Robocall defendants say they issued corrective call; judge says that's 'insufficient'

Two conservative activists said Friday they had complied with a federal court order to issue a corrective robocall in a case of alleged election law violations, but the judge who issued the directive called their response "insufficient."

Jacob Wohl

Attorneys for Jacob Wohl and Jack Burkman sent a letter to Judge Victor Marrero of the U.S. Southern District of New York, saying the two men have hired a company to send out new messages to the people who received the original robocalls.

The initial calls, made in August, contained a recorded message telling recipients that if they voted absentee, their names and personal information could end up on a database that could be given to police, credit card companies and the Centers for Disease Control for mandatory vaccination.

Attorneys David M. Schwartz and Randy Kleinman said a company called DialMyCalls would issue the corrective calls to the recipients of the robocalls, which Michigan officials have characterized as aimed at intimidating Black voters.

In a filing Friday evening, Marrero wrote that the firm had placed calls to 29,117 recipients but that Wohl and Burkman had provided no documentation of who those recipients were or whether the message in the new call met his requirements. The judge noted that the pair had asserted their initial call had reached 85,309 numbers and made contact with 5,812 people or voicemail systems. 

Marrero ordered Wednesday that the new calls must state: "At the direction of a United States district court, this call is intended to inform you that a federal court has found that the message you previously received regarding mail-in voting from Project 1599, a political organization founded by Jack Burkman and Jacob Wohl, contained false information that has had the effect of intimidating voters, and thus interfering with the upcoming presidential election, in violation of federal voting-rights laws."

He gave the pair a deadline of 3 p.m. Saturday to "explain the discrepancy between the 29,117 recipients of today’s call and the 85,309 numbers previously called; comply with the recordkeeping provision of the October 28 Order; provide documentary evidence sufficient to show the contents of the message transmitted; and provide documentary evidence sufficient to demonstrate that the recipients of today’s call — that is, the Curative Message — were the recipients of the Prior Robocall."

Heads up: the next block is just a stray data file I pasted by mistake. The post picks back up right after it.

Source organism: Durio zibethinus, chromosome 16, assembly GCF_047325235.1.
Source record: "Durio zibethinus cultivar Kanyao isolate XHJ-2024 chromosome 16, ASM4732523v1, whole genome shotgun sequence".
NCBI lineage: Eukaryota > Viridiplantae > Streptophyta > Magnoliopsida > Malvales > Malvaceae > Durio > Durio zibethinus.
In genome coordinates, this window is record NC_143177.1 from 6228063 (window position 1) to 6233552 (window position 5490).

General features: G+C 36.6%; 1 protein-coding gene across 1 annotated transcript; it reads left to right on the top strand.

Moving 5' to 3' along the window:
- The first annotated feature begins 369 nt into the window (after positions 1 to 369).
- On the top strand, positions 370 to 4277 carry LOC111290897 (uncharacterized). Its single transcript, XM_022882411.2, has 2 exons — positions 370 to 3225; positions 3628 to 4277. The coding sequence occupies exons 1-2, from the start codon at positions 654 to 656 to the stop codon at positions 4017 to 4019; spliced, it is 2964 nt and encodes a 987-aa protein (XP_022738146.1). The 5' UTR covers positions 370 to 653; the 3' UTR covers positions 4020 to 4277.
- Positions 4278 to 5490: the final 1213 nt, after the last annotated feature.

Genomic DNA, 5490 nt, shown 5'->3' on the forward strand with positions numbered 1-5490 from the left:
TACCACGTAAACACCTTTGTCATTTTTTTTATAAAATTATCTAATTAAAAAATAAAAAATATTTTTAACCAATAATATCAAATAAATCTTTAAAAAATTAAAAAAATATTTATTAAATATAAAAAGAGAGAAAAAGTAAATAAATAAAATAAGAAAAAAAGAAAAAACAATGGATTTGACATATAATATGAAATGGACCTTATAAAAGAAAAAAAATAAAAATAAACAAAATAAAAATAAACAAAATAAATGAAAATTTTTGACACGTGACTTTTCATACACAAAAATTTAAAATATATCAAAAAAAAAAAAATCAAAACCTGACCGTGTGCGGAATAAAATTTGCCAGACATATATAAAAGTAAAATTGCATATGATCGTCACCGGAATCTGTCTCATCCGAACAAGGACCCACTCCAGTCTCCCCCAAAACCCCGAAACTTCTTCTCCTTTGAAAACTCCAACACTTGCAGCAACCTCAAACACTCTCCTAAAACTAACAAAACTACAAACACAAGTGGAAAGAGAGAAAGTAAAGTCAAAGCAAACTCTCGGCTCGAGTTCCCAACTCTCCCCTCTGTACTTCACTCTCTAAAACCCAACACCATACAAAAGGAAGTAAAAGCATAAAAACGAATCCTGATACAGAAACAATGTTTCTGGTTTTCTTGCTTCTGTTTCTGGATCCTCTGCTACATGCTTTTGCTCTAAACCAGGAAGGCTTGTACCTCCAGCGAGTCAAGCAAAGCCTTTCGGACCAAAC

Marrero's orders are part of a response to a lawsuit brought against Wohl and Burkman by the National Coalition on Black Civic Participation.

On Friday, the group's attorney sent a letter to Marrero saying the two men's testimony before him Monday that their robocall "was not targeted to Black individuals" appeared to "contradict" emails presented at a hearing Thursday in Detroit's 36th District Court.

The emails, identified by an investigator for the Michigan Attorney General's Office as between Wohl and Burkman, indicated the two men were targeting the calls at Black voters in cities such as Detroit, Chicago, Cleveland, Philadelphia.

In an email between the two individuals, identified by state investigators as Wohl and Burkman, the robocall campaign appears racial:  “... love these robo calls getting angry black call backs or lose the black robo was a great jw idea.”

Wohl and Burkman are scheduled for an arraignment Nov. 12 in Wayne County Circuit Court, where they will be tried on multiple felonies, including voter intimidation and conspiracy to commit an election law violation, both of which carry five-year prison terms.